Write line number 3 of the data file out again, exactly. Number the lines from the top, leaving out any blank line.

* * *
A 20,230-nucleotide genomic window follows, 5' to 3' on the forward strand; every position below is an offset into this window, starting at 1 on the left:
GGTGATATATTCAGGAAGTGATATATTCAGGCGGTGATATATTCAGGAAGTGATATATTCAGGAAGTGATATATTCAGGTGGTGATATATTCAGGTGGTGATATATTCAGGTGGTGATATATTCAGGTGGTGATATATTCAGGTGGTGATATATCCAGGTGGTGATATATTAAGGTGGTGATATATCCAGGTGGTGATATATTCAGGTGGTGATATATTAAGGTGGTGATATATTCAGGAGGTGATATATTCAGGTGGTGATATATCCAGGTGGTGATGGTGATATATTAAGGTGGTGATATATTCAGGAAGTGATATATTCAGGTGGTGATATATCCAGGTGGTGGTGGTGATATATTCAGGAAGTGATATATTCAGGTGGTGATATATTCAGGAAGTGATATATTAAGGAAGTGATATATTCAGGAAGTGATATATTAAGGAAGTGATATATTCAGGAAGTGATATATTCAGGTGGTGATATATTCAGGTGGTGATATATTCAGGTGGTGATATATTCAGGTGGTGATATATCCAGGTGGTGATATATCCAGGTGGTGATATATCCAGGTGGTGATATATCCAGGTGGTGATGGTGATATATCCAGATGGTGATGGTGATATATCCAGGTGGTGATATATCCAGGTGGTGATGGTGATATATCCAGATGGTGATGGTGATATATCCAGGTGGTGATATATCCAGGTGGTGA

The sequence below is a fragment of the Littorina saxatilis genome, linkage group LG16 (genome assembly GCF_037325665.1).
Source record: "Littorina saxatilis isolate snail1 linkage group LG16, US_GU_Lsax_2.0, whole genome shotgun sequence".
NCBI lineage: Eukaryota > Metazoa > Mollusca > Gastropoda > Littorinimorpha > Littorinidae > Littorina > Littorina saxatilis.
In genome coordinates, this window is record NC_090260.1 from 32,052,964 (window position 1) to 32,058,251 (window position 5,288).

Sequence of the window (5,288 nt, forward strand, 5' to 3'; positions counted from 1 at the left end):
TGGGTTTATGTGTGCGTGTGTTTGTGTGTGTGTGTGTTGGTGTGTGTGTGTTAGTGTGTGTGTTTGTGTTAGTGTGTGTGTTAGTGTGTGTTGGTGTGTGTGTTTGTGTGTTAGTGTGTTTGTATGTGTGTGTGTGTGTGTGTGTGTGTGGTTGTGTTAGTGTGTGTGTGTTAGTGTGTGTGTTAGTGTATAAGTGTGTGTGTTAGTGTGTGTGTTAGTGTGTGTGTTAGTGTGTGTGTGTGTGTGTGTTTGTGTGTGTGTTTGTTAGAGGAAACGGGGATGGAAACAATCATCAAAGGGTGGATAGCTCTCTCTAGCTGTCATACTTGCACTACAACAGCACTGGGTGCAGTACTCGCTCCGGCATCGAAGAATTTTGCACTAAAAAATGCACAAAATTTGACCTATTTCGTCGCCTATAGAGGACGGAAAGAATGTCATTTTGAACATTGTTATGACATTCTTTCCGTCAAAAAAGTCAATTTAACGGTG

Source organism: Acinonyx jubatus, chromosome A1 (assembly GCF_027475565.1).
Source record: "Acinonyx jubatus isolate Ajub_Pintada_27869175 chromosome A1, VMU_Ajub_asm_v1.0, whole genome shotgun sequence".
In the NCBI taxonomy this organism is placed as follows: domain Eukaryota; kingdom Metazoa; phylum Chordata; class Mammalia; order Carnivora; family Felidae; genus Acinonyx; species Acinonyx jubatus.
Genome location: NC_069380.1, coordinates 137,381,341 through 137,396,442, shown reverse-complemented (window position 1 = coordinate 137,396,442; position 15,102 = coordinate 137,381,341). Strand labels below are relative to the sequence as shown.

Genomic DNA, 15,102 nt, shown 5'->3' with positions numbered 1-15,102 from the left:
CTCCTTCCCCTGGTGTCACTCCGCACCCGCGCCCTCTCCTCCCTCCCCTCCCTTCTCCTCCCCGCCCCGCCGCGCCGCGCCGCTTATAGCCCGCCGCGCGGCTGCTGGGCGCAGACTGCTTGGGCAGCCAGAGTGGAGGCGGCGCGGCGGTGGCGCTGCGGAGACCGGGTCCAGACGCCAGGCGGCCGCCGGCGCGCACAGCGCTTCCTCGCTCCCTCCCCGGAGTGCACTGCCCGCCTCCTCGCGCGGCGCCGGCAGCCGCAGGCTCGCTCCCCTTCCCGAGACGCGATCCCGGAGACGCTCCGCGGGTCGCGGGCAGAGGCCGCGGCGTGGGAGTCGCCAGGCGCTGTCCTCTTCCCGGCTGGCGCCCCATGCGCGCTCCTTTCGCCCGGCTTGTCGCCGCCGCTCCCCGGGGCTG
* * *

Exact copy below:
The sequence below is a fragment of the Littorina saxatilis genome, linkage group LG16 (genome assembly GCF_037325665.1).